“I was basically burnt out, almost an alcoholic, pretty unhappy.” Michael Pearce, 35, was taking a break from calving to squeeze our conversation into a small midday gap between chores on the family dairy farm, 174 hectares near Ashburton. The weather recently had been cold and wet, but on this day it had relented. On the farm—“flat, like everything around here”—the eye is dragged in the direction of Mount Hutt, then glistening in its winter-white finery. Pearce, though, was recalling the feelings associated with the time—almost a decade ago—when he decided to leave Christchurch and head south, home to the farm.

Pearce, a bassist who had previously completed a Bachelor of Music, was at the time well into an engineering apprenticeship and, despite having not yet finished it, was managing a team of 10. His father had previously mentioned offhandedly that if he ever wanted to give farming a go, it should be sooner rather than later. Stressed by his professional life, and recently married too, he concluded that he had nothing to lose. The couple put their Christchurch house onto the rental market. “We might as well go give it a try and go farming for a bit and see what happens,” Pearce remembered thinking at the time.

‘Try’ being the operative word. When Pearce was born, his dad was dairy farming in the Waikato, then when he was four the family moved to a sheep farm, which his dad duly converted into a deer farm, in the Manawatu. Ten or so years after that, the family—and the deer—moved across the Cook Strait and halfway down the South Island. As a boy, Pearce never had any interest in farming—“it didn’t appeal to me at all.” And, besides, by the time he had left home to follow music to Christchurch, the farm hadn’t yet been fully converted, after the collapse of the deer industry, into the dairy operation it is today. Consequently, he had next to no knowledge of dairy farming. “I knew nothing. I’d never milked a cow before… I really had no idea about dairy farming, about feed and pasture management, about animal health. I was really, really green.”

Joel Townshend, 36, wasn’t quite so inexperienced when he returned. He is now the operations manager for the Townsend Group, which operates five Mid Canterbury dairy farms, but as a 17-year-old he was encouraged to roll the dice on a non-farming life, having watched the variations of a farmer’s fate—drought, the stress of managing staff—at work on his dad. “I just saw how much pressure he was under and thought there must be a better way.” In order to find it, he left the farm.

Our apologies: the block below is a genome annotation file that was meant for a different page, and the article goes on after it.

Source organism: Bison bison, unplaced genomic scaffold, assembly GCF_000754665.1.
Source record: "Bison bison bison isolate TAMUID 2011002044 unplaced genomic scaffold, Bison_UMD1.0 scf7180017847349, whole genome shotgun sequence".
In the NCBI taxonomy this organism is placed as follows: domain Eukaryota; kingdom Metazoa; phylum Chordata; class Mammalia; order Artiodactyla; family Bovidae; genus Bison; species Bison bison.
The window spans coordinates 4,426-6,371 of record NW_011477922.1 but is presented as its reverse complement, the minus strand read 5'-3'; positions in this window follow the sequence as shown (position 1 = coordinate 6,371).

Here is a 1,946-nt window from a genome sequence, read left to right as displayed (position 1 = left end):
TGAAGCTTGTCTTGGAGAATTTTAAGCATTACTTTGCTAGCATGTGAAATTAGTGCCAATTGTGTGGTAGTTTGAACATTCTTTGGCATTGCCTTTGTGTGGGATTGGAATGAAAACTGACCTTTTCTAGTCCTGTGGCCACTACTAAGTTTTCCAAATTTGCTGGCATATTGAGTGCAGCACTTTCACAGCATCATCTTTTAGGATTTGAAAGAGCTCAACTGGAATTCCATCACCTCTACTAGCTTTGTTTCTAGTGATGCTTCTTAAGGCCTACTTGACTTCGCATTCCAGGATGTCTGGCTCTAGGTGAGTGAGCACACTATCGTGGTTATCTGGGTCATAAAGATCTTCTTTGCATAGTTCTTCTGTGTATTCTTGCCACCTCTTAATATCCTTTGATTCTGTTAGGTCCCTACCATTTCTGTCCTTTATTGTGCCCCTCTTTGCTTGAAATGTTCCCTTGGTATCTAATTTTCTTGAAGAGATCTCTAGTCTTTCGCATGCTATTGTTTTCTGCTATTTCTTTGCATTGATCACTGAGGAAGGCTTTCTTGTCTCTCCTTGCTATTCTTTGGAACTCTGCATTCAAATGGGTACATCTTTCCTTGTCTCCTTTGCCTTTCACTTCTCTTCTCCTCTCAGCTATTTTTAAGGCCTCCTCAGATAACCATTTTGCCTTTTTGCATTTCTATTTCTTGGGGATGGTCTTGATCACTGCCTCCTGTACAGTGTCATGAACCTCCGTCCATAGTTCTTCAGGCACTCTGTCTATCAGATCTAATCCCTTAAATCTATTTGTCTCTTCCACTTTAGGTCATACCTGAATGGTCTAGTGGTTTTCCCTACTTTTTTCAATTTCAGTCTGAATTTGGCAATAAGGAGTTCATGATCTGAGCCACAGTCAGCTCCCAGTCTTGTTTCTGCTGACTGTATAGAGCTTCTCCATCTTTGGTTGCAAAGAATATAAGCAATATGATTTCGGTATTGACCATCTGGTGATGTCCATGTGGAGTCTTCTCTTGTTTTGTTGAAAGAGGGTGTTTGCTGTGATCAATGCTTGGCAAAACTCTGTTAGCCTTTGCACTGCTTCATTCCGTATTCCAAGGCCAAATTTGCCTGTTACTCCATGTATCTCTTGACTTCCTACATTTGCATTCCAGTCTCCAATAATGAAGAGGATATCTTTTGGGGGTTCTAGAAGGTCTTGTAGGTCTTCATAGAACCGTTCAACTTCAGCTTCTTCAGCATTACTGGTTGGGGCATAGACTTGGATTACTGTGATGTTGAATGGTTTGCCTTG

A year in Tauranga, studying electronics, followed. But his re-origin story perhaps sticks to a more familiar script. “I felt like I was in a bit of a rat race. I just realised that I was a farmer at heart.” The grass, as he said he soon realised, wasn’t greener on the sun-baked Bay of Plenty streets. He knew from his childhood observation that a farmer’s life was stressful, but the scope for opportunity proved too alluring. He returned to work on the family land for a year, then on another farm for a further two. Then followed a Bachelor of Commerce (Agriculture) at Lincoln University. When we spoke, he’d been back (again) working the family land for a decade. He thought for a few seconds, dredging memories from half a lifetime ago, to distil what it was that had dragged him back: “I just missed the simpleness of getting outside.”

Other aspects of the equation, of course, are not quite as simple as the feeling of grass underfoot, or the pre-dawn chill of a frosty morning. In the modern industrialised world, few professions require you to learn the trade from people with whom you share an already charged emotional relationship: your parents. If there is a profound difference in worldview between the Baby Boomer and the Millennial, this might be where those two tectonic plates grind most forcefully against each other. Townshend, for instance, called his dad “more of a doer than a teacher. He would basically give you enough rope to hang yourself. He was quite a fiery fella at the time [I returned].”


With farming, Townshend said, “there’s no set way of doing something. There’s no code.” And he was lucky that any generational discrepancies in attitude never caused conflict. The basics of dairy farming were instilled when he was young, but other than that, “I don’t do it the same way as Dad did it. And I think that has been beneficial.” He has, he says, “definitely failed at a few things” but that in the long run the failures his father let him endure had helped him develop as a farmer and as a businessman. “I don’t just jump into things now.”